image of JewsEast Summer School starts with Summer Heat

JewsEast Summer School starts with Summer Heat

Summer heat found its way to the Ruhr area and gives a proper climatic background for the JewsEast Summer School 2018. Earlier today, the courses were started at the Center for Religious Studies (CERES) and they will continue for the next two weeks. The School brings together researchers and students from 13 countries around the world, among others countries such as Ethiopia, India, Romania, and Georgia.

In this Summer School, a group of 16 international students is supervised by a team of ten experts, which either work for the research project JewsEast or are associated. The application process selected advanced students from a whole range of different countries, including excellent graduates from the Ruhr Universität Bochum.

The Summer School will introduce its students to the ways in which Jews and Christians interacted in the Middle East, the Caucasus, Central Asia, the Horn of Africa, especially Ethiopia, and the Indian Ocean in the period between 600-1800 CE. While Jewish-Christian relations in the middle ages are well researched for most European countries, rarely little is known for other areas. This is why the ERC-funded research project JewsEast is aiming at establishing a new area of study – relations between Jews and Eastern Christian communities from the rise of Islam to the end of the eighteenth century. The study of inter-religious dynamics is anchored in the framework of pre-modern cultural history concerning a vast geographical area that encompasses seemingly disparate lands from Africa and the Eastern Mediterranean, through West Asia and the Caucasus, to South India, all connected through trade and travel.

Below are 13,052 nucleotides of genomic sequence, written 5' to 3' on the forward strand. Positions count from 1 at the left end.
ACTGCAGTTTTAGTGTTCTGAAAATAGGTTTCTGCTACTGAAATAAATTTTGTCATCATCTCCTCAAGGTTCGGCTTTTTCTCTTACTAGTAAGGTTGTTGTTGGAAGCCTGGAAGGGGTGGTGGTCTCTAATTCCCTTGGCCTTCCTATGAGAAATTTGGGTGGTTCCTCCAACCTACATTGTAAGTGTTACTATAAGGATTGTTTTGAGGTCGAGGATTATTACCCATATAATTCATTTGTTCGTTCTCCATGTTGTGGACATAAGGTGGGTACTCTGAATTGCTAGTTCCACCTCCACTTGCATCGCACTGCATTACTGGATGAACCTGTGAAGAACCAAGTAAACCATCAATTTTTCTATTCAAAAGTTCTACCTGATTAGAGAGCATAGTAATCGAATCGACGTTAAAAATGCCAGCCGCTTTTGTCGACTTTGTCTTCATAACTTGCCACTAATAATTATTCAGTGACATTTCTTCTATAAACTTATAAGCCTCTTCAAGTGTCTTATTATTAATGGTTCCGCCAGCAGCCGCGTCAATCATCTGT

All students are taught by active researchers in the historical basics of these relevant regions, as well as introduced into the required skills and those linguistic or philological methods that are needed for the exploration of this field. The schedule of the Summer School includes classes in Georgian, Classical Armenian and languages such as Malayam and Syriac. Further more students attend courses that offer the most recent insights into the archaeological research and findings of historians of religions. The daily coursework is completed by student presentations, which focus on the students' own research works.